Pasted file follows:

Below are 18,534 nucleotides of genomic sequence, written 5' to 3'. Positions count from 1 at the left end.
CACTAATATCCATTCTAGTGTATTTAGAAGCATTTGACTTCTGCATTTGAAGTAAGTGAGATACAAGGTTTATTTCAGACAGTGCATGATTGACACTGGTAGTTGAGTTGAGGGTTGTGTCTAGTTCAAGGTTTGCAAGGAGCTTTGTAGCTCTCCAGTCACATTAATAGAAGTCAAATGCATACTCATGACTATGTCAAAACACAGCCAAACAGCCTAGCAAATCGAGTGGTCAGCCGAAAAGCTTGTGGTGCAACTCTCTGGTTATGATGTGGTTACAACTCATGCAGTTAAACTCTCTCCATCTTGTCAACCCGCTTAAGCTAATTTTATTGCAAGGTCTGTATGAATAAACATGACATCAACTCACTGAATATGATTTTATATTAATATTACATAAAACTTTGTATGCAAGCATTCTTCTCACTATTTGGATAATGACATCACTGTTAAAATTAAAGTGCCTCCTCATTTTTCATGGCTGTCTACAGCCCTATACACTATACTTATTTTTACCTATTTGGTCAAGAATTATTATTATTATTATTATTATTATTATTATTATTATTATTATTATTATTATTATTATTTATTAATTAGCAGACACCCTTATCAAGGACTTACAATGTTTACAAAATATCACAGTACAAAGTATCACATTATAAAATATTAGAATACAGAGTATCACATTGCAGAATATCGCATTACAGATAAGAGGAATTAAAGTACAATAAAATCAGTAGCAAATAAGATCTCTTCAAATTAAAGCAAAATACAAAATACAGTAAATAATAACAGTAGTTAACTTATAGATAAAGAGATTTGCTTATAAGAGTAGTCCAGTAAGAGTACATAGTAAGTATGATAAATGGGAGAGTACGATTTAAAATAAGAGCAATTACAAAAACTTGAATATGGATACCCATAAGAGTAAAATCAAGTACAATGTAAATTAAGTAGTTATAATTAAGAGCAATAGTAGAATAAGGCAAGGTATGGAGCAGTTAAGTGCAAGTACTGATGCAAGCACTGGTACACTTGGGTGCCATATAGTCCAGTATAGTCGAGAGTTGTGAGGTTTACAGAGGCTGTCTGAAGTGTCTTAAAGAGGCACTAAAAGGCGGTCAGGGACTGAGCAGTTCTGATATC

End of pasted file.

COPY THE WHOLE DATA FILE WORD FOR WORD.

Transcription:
Below are 18,534 nucleotides of genomic sequence, written 5' to 3'. Positions count from 1 at the left end.
CACTAATATCCATTCTAGTGTATTTAGAAGCATTTGACTTCTGCATTTGAAGTAAGTGAGATACAAGGTTTATTTCAGACAGTGCATGATTGACACTGGTAGTTGAGTTGAGGGTTGTGTCTAGTTCAAGGTTTGCAAGGAGCTTTGTAGCTCTCCAGTCACATTAATAGAAGTCAAATGCATACTCATGACTATGTCAAAACACAGCCAAACAGCCTAGCAAATCGAGTGGTCAGCCGAAAAGCTTGTGGTGCAACTCTCTGGTTATGATGTGGTTACAACTCATGCAGTTAAACTCTCTCCATCTTGTCAACCCGCTTAAGCTAATTTTATTGCAAGGTCTGTATGAATAAACATGACATCAACTCACTGAATATGATTTTATATTAATATTACATAAAACTTTGTATGCAAGCATTCTTCTCACTATTTGGATAATGACATCACTGTTAAAATTAAAGTGCCTCCTCATTTTTCATGGCTGTCTACAGCCCTATACACTATACTTATTTTTACCTATTTGGTCAAGAATTATTATTATTATTATTATTATTATTATTATTATTATTATTATTATTATTATTATTATTTATTAATTAGCAGACACCCTTATCAAGGACTTACAATGTTTACAAAATATCACAGTACAAAGTATCACATTATAAAATATTAGAATACAGAGTATCACATTGCAGAATATCGCATTACAGATAAGAGGAATTAAAGTACAATAAAATCAGTAGCAAATAAGATCTCTTCAAATTAAAGCAAAATACAAAATACAGTAAATAATAACAGTAGTTAACTTATAGATAAAGAGATTTGCTTATAAGAGTAGTCCAGTAAGAGTACATAGTAAGTATGATAAATGGGAGAGTACGATTTAAAATAAGAGCAATTACAAAAACTTGAATATGGATACCCATAAGAGTAAAATCAAGTACAATGTAAATTAAGTAGTTATAATTAAGAGCAATAGTAGAATAAGGCAAGGTATGGAGCAGTTAAGTGCAAGTACTGATGCAAGCACTGGTACACTTGGGTGCCATATAGTCCAGTATAGTCGAGAGTTGTGAGGTTTACAGAGGCTGTCTGAAGTGTCTTAAAGAGGCACTAAAAGGCGGTCAGGGACTGAGCAGTTCTGATATC